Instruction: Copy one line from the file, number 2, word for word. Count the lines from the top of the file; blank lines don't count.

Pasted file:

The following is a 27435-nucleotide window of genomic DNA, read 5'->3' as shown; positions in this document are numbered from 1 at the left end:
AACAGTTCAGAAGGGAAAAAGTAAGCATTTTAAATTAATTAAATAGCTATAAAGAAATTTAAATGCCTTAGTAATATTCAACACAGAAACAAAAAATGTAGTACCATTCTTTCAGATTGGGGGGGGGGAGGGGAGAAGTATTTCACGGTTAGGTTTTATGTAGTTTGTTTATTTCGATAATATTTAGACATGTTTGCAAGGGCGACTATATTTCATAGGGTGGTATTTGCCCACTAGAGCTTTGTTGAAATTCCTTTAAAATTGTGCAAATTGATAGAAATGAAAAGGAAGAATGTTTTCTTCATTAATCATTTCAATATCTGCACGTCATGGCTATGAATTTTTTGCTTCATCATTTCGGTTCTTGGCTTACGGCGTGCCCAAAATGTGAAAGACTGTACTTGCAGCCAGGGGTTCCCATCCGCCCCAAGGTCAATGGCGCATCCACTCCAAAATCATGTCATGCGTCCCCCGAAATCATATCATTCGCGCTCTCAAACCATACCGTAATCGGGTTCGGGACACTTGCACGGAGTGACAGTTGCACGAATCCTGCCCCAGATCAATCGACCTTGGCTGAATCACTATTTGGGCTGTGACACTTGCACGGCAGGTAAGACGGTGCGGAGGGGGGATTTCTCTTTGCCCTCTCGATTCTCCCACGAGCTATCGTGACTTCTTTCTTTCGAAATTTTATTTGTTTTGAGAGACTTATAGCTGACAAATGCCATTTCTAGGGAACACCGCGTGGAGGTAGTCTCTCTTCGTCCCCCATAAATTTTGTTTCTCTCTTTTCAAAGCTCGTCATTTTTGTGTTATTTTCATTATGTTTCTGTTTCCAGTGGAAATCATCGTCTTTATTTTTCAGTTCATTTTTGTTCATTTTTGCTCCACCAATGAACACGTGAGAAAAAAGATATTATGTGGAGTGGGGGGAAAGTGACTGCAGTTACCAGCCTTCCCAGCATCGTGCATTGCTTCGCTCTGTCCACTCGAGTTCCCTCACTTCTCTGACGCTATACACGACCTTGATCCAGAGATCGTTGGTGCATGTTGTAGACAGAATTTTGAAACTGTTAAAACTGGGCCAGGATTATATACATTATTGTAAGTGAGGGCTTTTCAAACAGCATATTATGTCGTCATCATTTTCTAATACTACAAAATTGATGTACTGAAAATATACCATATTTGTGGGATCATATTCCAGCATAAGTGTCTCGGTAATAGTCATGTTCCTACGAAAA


AACAGTTCAGAAGGGAAAAAGTAAGCATTTTAAATTAATTAAATAGCTATAAAGAAATTTAAATGCCTTAGTAATATTCAACACAGAAACAAAAAATGTAGTACCATTCTTTCAGATTGGGGGGGGGGAGGGGAGAAGTATTTCACGGTTAGGTTTTATGTAGTTTGTTTATTTCGATAATATTTAGACATGTTTGCAAGGGCGACTATATTTCATAGGGTGGTATTTGCCCACTAGAGCTTTGTTGAAATTCCTTTAAAATTGTGCAAATTGATAGAAATGAAAAGGAAGAATGTTTTCTTCATTAATCATTTCAATATCTGCACGTCATGGCTATGAATTTTTTGCTTCATCATTTCGGTTCTTGGCTTACGGCGTGCCCAAAATGTGAAAGACTGTACTTGCAGCCAGGGGTTCCCATCCGCCCCAAGGTCAATGGCGCATCCACTCCAAAATCATGTCATGCGTCCCCCGAAATCATATCATTCGCGCTCTCAAACCATACCGTAATCGGGTTCGGGACACTTGCACGGAGTGACAGTTGCACGAATCCTGCCCCAGATCAATCGACCTTGGCTGAATCACTATTTGGGCTGTGACACTTGCACGGCAGGTAAGACGGTGCGGAGGGGGGATTTCTCTTTGCCCTCTCGATTCTCCCACGAGCTATCGTGACTTCTTTCTTTCGAAATTTTATTTGTTTTGAGAGACTTATAGCTGACAAATGCCATTTCTAGGGAACACCGCGTGGAGGTAGTCTCTCTTCGTCCCCCATAAATTTTGTTTCTCTCTTTTCAAAGCTCGTCATTTTTGTGTTATTTTCATTATGTTTCTGTTTCCAGTGGAAATCATCGTCTTTATTTTTCAGTTCATTTTTGTTCATTTTTGCTCCACCAATGAACACGTGAGAAAAAAGATATTATGTGGAGTGGGGGGAAAGTGACTGCAGTTACCAGCCTTCCCAGCATCGTGCATTGCTTCGCTCTGTCCACTCGAGTTCCCTCACTTCTCTGACGCTATACACGACCTTGATCCAGAGATCGTTGGTGCATGTTGTAGACAGAATTTTGAAACTGTTAAAACTGGGCCAGGATTATATACATTATTGTAAGTGAGGGCTTTTCAAACAGCATATTATGTCGTCATCATTTTCTAATACTACAAAATTGATGTACTGAAAATATACCATATTTGTGGGATCATATTCCAGCATAAGTGTCTCGGTAATAGTCATGTTCCTACGAAAA